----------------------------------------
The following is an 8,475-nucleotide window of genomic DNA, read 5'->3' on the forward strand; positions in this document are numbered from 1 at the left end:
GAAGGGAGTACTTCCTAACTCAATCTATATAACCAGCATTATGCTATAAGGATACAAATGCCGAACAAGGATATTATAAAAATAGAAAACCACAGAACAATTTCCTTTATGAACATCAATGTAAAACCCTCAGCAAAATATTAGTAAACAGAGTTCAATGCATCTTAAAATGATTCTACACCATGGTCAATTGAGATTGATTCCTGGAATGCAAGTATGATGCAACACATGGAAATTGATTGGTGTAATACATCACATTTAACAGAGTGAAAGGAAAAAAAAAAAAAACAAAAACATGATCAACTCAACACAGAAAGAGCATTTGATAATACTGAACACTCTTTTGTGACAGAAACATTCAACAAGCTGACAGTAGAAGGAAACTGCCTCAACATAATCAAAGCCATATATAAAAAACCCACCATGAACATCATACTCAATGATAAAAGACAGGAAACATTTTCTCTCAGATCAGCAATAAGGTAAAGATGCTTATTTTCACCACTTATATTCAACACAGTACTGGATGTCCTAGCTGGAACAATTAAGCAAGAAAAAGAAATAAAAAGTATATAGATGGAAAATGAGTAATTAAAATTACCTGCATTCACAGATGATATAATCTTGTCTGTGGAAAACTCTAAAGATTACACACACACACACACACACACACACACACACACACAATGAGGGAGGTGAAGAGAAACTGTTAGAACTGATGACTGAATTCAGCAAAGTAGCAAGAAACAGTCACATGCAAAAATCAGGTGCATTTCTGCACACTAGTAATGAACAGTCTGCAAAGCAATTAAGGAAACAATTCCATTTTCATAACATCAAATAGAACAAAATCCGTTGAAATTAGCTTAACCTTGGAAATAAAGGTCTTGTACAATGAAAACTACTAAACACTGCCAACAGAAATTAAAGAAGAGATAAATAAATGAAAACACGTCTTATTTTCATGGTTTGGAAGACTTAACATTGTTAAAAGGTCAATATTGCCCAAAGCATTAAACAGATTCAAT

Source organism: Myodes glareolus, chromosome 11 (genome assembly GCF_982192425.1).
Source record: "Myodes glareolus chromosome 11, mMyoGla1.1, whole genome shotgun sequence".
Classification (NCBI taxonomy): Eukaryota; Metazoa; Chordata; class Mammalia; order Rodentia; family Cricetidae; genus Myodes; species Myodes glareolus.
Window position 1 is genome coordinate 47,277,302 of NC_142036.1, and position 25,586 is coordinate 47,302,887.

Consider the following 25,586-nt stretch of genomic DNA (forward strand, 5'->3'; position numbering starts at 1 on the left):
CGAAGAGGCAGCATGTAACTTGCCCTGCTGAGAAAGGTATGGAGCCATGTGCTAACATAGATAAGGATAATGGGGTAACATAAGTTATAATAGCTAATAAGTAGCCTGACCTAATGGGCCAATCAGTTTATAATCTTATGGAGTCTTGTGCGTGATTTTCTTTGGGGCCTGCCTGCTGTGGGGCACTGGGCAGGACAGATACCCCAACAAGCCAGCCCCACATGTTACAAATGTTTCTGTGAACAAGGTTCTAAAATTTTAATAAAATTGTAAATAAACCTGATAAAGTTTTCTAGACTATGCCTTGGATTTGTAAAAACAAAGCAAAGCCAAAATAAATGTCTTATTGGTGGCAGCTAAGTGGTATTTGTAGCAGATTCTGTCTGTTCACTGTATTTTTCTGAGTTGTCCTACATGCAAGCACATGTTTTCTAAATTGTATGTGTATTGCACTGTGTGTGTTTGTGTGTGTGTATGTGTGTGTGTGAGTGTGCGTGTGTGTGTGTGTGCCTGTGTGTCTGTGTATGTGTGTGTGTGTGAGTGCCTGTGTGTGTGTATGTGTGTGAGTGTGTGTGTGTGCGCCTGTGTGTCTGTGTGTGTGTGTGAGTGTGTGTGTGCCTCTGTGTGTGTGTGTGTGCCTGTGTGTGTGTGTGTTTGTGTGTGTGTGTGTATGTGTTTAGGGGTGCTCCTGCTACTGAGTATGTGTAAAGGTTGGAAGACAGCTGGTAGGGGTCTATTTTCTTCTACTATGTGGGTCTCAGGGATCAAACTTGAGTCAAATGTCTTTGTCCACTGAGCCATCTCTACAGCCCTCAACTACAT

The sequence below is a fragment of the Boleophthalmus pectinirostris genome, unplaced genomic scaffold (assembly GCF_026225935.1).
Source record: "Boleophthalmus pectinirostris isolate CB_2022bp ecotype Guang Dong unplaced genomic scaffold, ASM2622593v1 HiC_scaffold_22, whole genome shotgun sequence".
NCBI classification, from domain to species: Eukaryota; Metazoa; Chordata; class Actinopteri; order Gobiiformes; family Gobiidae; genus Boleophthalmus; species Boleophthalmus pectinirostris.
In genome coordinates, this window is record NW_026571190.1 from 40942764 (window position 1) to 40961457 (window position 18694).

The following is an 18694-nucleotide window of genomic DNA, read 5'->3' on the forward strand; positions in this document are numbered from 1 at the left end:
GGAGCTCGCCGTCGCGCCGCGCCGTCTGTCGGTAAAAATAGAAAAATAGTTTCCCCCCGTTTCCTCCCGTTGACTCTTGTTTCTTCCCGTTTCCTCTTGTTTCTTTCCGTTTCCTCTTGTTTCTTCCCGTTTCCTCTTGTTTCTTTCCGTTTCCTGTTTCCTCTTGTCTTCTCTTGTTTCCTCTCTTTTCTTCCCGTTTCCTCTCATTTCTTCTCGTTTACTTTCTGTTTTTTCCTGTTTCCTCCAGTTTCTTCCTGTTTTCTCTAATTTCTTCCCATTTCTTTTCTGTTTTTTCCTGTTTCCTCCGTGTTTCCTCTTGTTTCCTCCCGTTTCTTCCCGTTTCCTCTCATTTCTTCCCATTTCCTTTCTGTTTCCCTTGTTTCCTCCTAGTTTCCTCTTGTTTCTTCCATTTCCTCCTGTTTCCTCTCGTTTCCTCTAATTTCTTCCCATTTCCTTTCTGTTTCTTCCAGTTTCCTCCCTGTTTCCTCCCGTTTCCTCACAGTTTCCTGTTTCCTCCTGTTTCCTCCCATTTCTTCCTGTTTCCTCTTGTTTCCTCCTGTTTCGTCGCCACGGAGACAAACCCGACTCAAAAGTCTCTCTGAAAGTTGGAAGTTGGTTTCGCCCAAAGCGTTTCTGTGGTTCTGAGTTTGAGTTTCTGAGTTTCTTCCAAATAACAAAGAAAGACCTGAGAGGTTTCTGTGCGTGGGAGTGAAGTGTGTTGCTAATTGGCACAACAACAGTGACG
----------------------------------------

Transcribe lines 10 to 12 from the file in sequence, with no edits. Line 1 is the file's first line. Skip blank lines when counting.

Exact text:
Source record: "Boleophthalmus pectinirostris isolate CB_2022bp ecotype Guang Dong unplaced genomic scaffold, ASM2622593v1 HiC_scaffold_22, whole genome shotgun sequence".
NCBI classification, from domain to species: Eukaryota; Metazoa; Chordata; class Actinopteri; order Gobiiformes; family Gobiidae; genus Boleophthalmus; species Boleophthalmus pectinirostris.
In genome coordinates, this window is record NW_026571190.1 from 40942764 (window position 1) to 40961457 (window position 18694).